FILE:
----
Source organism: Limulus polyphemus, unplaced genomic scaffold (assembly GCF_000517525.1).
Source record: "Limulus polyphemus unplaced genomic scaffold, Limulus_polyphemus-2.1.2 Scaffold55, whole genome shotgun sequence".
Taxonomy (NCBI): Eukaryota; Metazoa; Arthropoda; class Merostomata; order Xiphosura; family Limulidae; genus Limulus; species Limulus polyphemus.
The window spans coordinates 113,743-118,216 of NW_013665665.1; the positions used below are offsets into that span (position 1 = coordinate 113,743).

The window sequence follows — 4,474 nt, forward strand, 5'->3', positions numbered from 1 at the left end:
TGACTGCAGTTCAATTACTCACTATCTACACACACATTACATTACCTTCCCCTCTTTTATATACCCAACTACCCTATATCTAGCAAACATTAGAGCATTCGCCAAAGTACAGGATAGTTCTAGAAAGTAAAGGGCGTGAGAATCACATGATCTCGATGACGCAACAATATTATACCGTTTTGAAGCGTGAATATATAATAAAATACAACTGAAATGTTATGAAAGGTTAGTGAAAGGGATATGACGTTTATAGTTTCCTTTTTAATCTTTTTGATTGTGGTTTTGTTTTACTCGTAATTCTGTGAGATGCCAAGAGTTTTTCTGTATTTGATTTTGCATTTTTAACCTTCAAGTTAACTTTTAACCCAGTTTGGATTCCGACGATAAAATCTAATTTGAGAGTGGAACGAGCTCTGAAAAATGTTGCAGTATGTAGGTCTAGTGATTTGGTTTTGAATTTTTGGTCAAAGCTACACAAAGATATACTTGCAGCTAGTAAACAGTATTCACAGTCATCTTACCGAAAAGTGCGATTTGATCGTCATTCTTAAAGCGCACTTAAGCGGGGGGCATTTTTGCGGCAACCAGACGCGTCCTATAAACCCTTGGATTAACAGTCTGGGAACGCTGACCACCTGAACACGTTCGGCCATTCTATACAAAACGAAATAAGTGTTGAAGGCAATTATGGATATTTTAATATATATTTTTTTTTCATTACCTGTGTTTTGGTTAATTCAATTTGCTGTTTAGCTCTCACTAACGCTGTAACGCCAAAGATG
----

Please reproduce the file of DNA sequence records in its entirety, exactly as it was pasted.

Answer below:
Source organism: Limulus polyphemus, unplaced genomic scaffold (assembly GCF_000517525.1).
Source record: "Limulus polyphemus unplaced genomic scaffold, Limulus_polyphemus-2.1.2 Scaffold55, whole genome shotgun sequence".
Taxonomy (NCBI): Eukaryota; Metazoa; Arthropoda; class Merostomata; order Xiphosura; family Limulidae; genus Limulus; species Limulus polyphemus.
The window spans coordinates 113,743-118,216 of NW_013665665.1; the positions used below are offsets into that span (position 1 = coordinate 113,743).

The window sequence follows — 4,474 nt, forward strand, 5'->3', positions numbered from 1 at the left end:
TGACTGCAGTTCAATTACTCACTATCTACACACACATTACATTACCTTCCCCTCTTTTATATACCCAACTACCCTATATCTAGCAAACATTAGAGCATTCGCCAAAGTACAGGATAGTTCTAGAAAGTAAAGGGCGTGAGAATCACATGATCTCGATGACGCAACAATATTATACCGTTTTGAAGCGTGAATATATAATAAAATACAACTGAAATGTTATGAAAGGTTAGTGAAAGGGATATGACGTTTATAGTTTCCTTTTTAATCTTTTTGATTGTGGTTTTGTTTTACTCGTAATTCTGTGAGATGCCAAGAGTTTTTCTGTATTTGATTTTGCATTTTTAACCTTCAAGTTAACTTTTAACCCAGTTTGGATTCCGACGATAAAATCTAATTTGAGAGTGGAACGAGCTCTGAAAAATGTTGCAGTATGTAGGTCTAGTGATTTGGTTTTGAATTTTTGGTCAAAGCTACACAAAGATATACTTGCAGCTAGTAAACAGTATTCACAGTCATCTTACCGAAAAGTGCGATTTGATCGTCATTCTTAAAGCGCACTTAAGCGGGGGGCATTTTTGCGGCAACCAGACGCGTCCTATAAACCCTTGGATTAACAGTCTGGGAACGCTGACCACCTGAACACGTTCGGCCATTCTATACAAAACGAAATAAGTGTTGAAGGCAATTATGGATATTTTAATATATATTTTTTTTTCATTACCTGTGTTTTGGTTAATTCAATTTGCTGTTTAGCTCTCACTAACGCTGTAACGCCAAAGATG